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This was attributed to the Kuffour administration’s failure to settle the debts due their suspicion of “either fraud or corruption or both”, though this could not be proven with “facts and figures” in their appeals to the ICC. The Commissioner refers to the CP debt as “the most expensive debt ever incurred as a result of purported apparent breach of contract based on a few contractural terms”. It is important to note that despite the total debt being €163 million, the government managed to negotiate it downwards, thereby paying the company, €94 million.

Other cases that led to the payment of judgement debts by the government as a result of contractual breaches include Calf Cocoa International (Ghana) Ltd. v. Attorney-General, Societe Generale (SG) v. Ghana National Petroleum Commission (GNPC) and African Automobile Ltd. v. Ministry of Employment, Manpower and Development.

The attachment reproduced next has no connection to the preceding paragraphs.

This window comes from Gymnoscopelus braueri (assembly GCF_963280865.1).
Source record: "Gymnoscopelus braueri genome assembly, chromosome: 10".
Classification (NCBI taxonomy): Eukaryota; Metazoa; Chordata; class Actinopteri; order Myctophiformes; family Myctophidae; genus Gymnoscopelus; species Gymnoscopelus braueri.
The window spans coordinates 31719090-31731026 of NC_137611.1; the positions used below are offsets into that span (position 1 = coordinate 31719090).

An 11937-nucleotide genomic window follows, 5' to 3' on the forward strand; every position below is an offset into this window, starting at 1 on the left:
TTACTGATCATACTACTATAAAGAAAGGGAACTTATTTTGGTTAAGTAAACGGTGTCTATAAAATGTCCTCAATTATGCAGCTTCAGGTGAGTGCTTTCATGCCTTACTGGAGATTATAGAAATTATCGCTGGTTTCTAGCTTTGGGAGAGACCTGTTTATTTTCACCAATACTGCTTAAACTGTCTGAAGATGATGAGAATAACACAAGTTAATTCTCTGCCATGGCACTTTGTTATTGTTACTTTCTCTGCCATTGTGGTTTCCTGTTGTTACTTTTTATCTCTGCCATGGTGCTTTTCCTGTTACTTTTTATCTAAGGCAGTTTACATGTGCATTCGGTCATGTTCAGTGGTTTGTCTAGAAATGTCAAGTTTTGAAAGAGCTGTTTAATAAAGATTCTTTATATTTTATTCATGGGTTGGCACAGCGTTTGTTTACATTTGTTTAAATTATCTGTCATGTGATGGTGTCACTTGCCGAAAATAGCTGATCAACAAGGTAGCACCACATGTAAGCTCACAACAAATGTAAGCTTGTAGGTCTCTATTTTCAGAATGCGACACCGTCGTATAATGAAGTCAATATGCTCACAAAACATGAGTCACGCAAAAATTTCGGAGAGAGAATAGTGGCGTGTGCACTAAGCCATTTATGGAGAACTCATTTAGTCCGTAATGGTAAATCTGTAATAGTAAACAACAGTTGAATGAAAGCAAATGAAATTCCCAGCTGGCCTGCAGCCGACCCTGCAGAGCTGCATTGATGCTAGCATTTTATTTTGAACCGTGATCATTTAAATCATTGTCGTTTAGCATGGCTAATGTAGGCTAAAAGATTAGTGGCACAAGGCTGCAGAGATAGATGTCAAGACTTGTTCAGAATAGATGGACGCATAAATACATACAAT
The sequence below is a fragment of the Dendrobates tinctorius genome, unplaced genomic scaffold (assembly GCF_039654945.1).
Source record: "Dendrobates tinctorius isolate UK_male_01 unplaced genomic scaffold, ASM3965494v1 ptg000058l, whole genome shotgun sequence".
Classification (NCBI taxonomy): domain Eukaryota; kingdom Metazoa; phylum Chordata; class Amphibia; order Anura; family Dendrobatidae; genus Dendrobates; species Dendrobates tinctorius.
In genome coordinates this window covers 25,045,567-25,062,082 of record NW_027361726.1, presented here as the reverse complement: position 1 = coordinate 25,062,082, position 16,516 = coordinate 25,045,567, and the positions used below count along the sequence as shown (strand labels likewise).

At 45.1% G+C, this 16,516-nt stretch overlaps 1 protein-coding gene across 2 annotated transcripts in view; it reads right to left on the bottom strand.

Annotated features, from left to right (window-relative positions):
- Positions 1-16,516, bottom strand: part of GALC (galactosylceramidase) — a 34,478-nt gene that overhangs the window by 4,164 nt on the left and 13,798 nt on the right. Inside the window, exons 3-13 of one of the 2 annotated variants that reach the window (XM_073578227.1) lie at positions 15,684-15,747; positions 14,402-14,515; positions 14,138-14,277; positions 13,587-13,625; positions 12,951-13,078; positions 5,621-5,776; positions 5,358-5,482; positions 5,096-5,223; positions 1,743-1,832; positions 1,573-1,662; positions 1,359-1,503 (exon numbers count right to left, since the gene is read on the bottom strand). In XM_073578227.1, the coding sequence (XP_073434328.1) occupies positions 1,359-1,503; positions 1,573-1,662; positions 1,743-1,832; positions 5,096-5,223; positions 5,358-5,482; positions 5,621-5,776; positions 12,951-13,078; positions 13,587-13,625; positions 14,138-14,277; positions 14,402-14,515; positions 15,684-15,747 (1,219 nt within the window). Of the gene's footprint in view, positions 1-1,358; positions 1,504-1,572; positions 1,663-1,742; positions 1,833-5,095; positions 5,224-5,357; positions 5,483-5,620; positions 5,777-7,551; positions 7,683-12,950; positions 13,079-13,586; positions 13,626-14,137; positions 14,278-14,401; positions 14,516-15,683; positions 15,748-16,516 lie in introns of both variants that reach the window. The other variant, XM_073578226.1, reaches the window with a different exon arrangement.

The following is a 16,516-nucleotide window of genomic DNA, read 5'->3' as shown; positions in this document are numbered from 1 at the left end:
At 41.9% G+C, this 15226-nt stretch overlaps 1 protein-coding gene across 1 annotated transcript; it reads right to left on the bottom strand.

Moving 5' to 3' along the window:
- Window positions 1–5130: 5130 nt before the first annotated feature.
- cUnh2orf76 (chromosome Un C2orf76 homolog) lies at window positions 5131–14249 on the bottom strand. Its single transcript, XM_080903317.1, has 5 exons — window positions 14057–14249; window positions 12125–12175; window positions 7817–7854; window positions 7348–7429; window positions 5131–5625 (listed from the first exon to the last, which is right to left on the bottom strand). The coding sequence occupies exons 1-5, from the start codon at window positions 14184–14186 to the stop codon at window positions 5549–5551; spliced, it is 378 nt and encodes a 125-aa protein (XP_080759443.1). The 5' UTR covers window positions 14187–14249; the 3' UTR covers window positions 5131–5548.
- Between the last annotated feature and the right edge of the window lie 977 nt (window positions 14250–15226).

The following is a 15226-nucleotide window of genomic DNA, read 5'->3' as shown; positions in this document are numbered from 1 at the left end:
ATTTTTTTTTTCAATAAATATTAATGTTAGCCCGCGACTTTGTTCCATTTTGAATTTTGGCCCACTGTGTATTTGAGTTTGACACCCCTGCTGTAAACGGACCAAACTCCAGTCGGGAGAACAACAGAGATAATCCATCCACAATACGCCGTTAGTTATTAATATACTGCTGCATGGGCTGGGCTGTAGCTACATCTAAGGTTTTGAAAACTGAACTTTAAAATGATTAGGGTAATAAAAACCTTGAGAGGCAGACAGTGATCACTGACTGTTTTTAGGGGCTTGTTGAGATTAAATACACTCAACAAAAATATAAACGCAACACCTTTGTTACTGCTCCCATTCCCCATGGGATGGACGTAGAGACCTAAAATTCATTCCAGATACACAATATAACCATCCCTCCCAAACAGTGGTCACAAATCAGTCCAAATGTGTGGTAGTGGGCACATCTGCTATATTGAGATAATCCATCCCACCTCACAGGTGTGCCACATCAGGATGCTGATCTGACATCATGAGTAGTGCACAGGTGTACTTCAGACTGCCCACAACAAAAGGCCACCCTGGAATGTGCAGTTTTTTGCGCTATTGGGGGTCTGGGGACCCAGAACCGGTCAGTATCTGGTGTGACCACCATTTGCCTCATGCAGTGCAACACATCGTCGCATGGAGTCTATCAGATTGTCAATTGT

Compensation payments as a result of compulsory land acquisition by the state have also resulted in the payment of huge sums of monies as judgement debts. An example is the case, Peter Abbam v. Attorney-General, where the complainant’s (Peter Abbam) fence wall was destroyed during the construction of the Kanda Highway. This, he commenced action in the High Court in 2002 and in 2003, he secured a total sum of GHS 264,623.00 as judgement debt.